The Good, The Bad, & The Semantically Imprecise - 5/3/19
Welcome to The Good, The Bad, & The Semantically Imprecise, in which we look over some of the words that tickled your curiosity this past week. Please note that the word bad is used here in a semantically vague fashion; we do not really think of any words as bad (although sometimes they are a bit unruly).
Hirsute (“hairy”) had a moment in the sun last week, after the word appeared in numerous obituaries for Peter Mayhew, the actor who portrayed Chewbacca in the Star Wars films.
Mayhew, who died Tuesday at the age of 74, is best known for the role as “Chewie,” the hirsute, 200-year-old warrior who co-piloted the Millennium Falcon with Han Solo in the original feature film 1977, and donned the suit again in four more films.
The word comes from the Latin hirsutus (“rough, shaggy”), which has served as the root of a number of other, more obscure, English words relating to hair. Among the lesser-known cousins of hirsute are hirsutal (“of or relating to the hair”), hirsutism (“excessive growth of hair of normal or abnormal distribution”), and hirsutulous (“minutely or slightly hirsute”). The last time hirsute spiked in this manner was upon the passing of Burt Reynolds in September of 2018.
Abdicate was also in the news earlier this week, after the emperor of Japan announced that he was doing just this, and relinquishing his position.
The emperor of Japan, Akihito, abdicated on Tuesday, paving the way for his son Naruhito to take the throne on Wednesday.
Takeshi Hara, The New York Times, 1 May 2019
Abdicate may mean either “to relinquish (something, such as sovereign power) formally” or “to cast off; discard” (as in ‘abdicate a responsibility’). The word comes from the Latin abdicāre (“to resign, renounce, withdraw”), and has been in use since the middle of the 16th century.
Dictionary Lookups from the Barr Hearings
The event that drove the most interest in words was the testimony of Attorney General William Barr before the Senate Judiciary Committee on May 1st.
Mr. Wittes added that he did not believe that Mr. Barr had lied or committed perjury — but that it “is possible to mislead without lying.”
—Karen Zraick, The New York Times, 2 May 2019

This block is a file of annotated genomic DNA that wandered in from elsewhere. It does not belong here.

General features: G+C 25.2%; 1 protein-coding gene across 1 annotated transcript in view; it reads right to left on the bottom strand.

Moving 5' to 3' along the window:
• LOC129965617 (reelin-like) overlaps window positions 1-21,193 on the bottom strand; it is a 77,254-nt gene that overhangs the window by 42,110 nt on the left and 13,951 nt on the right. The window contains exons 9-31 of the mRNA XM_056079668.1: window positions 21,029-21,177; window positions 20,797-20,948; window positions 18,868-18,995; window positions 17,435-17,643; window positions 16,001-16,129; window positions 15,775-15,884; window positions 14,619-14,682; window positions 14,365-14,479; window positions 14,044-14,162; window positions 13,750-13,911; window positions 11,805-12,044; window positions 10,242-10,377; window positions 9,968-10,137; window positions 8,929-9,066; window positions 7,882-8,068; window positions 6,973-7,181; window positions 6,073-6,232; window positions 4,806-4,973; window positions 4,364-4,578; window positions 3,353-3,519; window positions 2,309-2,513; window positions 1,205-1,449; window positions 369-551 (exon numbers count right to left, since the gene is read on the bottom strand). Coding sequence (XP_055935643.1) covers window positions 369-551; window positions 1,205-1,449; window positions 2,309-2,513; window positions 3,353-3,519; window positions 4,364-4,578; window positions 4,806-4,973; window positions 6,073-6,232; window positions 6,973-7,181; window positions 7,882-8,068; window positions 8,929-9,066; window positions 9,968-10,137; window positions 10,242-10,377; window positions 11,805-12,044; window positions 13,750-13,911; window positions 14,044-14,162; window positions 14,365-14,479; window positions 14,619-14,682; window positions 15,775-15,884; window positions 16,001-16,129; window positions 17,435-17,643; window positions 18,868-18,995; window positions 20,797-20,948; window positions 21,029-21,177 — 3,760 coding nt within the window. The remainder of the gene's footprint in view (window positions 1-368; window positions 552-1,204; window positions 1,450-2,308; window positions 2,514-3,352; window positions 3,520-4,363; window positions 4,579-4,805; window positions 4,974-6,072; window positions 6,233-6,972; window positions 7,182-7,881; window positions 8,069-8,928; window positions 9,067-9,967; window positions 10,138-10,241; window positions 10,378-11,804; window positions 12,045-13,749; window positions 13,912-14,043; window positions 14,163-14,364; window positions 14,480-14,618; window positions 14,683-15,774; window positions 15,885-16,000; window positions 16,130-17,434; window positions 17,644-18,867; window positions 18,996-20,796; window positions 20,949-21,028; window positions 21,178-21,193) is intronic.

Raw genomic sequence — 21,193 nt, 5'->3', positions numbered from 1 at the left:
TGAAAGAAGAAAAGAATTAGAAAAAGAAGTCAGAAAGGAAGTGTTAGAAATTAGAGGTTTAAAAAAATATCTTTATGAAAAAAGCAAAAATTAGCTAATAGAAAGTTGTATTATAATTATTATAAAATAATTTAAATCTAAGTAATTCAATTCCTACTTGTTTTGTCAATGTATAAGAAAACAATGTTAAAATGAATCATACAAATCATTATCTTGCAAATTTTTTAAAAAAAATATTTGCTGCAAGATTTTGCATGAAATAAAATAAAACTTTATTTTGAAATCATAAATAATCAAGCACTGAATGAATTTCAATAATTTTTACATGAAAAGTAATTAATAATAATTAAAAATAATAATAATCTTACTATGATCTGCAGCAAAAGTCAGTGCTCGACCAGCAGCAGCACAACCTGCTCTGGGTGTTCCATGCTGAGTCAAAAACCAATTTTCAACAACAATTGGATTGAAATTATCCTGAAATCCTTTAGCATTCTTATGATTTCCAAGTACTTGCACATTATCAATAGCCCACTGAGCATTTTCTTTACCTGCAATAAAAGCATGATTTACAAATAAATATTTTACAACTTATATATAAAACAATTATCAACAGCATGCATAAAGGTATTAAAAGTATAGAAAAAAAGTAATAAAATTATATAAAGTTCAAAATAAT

We have a list of words for ‘misleading without lying’ here, if you need such a way to describe massaging the truth.
“I’m not going to abjure the use of the word spying.… My first job was in the CIA, and I don’t think the word spying has any pejorative connotation at all,” Barr responded. “I think spying is a good English word that in fact doesn’t have synonyms because it is the broadest word incorporating all forms of covert intelligence collections.”
—Jenni Fink, Newsweek, 1 May 2019
"I don't know why you're caviling," Whitehouse says to Barr, sending half of Twitter to the @MerriamWebster feed— Bill Grueskin (@BGrueskin) May 1, 2019
Pejorative, when used as an adjective above, has the meaning “having negative connotations; tending to disparage or belittle.” It comes from the Latin pejorare (“to become or make worse”). Pejorative may also function as a noun (“a word or phrase that has negative connotations”), as does pejoration (“a change for the worse”); thew verb most closely related to these words is pejorate (“to make worse”).
Cavil, defined as “to raise trivial and frivolous objection,” comes from the Latin word cavillari (“to jest, cavil”), which is interesting, as very few people now find cavillation (“the raising of cavils”) to be funny. Someone who is prone to cavilling is a caviler (or caviller); the adjective (“given to cavilling”) is cavillous.
Our Antedating of the Week: disputatiousness
In honor of the disputatious character of the Barr hearings we are making our antedating of the week disputatiousness, which is “the state or quality of being inclined to dispute.” Recent findings have moved the earliest known use of this word from the 1680s back to the 1670s.
Gualter in his Preface to Peter Martyr's common places, says, From hence come all kinds of evils, the pest of disputatiousness, the violation of all bonds of Charity, and shaking the fundamentals of Faith, be cause we do not reverence the Ancients as much as we ought.
—Thomas Long, Mr Hale’s treatise of schism, 1678